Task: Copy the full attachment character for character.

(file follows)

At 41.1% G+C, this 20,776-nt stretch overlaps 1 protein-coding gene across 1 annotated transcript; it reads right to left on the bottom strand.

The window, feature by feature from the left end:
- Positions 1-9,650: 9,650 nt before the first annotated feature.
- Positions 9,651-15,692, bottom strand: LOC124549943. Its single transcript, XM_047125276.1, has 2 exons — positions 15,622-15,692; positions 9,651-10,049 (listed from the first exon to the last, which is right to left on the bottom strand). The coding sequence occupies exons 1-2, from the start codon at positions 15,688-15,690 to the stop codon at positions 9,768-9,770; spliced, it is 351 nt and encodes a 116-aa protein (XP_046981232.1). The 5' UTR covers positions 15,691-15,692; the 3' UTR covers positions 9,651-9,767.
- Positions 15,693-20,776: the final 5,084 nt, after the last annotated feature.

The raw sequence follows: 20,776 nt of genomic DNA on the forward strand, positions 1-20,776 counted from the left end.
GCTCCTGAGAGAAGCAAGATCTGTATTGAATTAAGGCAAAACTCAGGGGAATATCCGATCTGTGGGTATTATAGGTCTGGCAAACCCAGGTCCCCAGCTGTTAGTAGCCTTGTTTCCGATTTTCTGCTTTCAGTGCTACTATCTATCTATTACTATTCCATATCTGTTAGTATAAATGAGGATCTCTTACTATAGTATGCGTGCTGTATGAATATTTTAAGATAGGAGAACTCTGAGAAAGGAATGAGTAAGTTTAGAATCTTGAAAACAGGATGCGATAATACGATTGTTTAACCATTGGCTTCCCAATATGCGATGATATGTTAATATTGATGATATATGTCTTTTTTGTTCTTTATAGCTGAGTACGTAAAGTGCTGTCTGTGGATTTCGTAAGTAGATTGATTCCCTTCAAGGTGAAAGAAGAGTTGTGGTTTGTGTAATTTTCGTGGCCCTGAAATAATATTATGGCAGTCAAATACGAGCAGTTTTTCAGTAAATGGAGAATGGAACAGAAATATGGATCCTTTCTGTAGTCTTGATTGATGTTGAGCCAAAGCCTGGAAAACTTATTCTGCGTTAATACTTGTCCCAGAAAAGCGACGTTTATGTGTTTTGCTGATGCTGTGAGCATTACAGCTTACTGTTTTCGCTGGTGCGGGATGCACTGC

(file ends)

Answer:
At 41.1% G+C, this 20,776-nt stretch overlaps 1 protein-coding gene across 1 annotated transcript; it reads right to left on the bottom strand.

The window, feature by feature from the left end:
- Positions 1-9,650: 9,650 nt before the first annotated feature.
- Positions 9,651-15,692, bottom strand: LOC124549943. Its single transcript, XM_047125276.1, has 2 exons — positions 15,622-15,692; positions 9,651-10,049 (listed from the first exon to the last, which is right to left on the bottom strand). The coding sequence occupies exons 1-2, from the start codon at positions 15,688-15,690 to the stop codon at positions 9,768-9,770; spliced, it is 351 nt and encodes a 116-aa protein (XP_046981232.1). The 5' UTR covers positions 15,691-15,692; the 3' UTR covers positions 9,651-9,767.
- Positions 15,693-20,776: the final 5,084 nt, after the last annotated feature.

The raw sequence follows: 20,776 nt of genomic DNA on the forward strand, positions 1-20,776 counted from the left end.
GCTCCTGAGAGAAGCAAGATCTGTATTGAATTAAGGCAAAACTCAGGGGAATATCCGATCTGTGGGTATTATAGGTCTGGCAAACCCAGGTCCCCAGCTGTTAGTAGCCTTGTTTCCGATTTTCTGCTTTCAGTGCTACTATCTATCTATTACTATTCCATATCTGTTAGTATAAATGAGGATCTCTTACTATAGTATGCGTGCTGTATGAATATTTTAAGATAGGAGAACTCTGAGAAAGGAATGAGTAAGTTTAGAATCTTGAAAACAGGATGCGATAATACGATTGTTTAACCATTGGCTTCCCAATATGCGATGATATGTTAATATTGATGATATATGTCTTTTTTGTTCTTTATAGCTGAGTACGTAAAGTGCTGTCTGTGGATTTCGTAAGTAGATTGATTCCCTTCAAGGTGAAAGAAGAGTTGTGGTTTGTGTAATTTTCGTGGCCCTGAAATAATATTATGGCAGTCAAATACGAGCAGTTTTTCAGTAAATGGAGAATGGAACAGAAATATGGATCCTTTCTGTAGTCTTGATTGATGTTGAGCCAAAGCCTGGAAAACTTATTCTGCGTTAATACTTGTCCCAGAAAAGCGACGTTTATGTGTTTTGCTGATGCTGTGAGCATTACAGCTTACTGTTTTCGCTGGTGCGGGATGCACTGC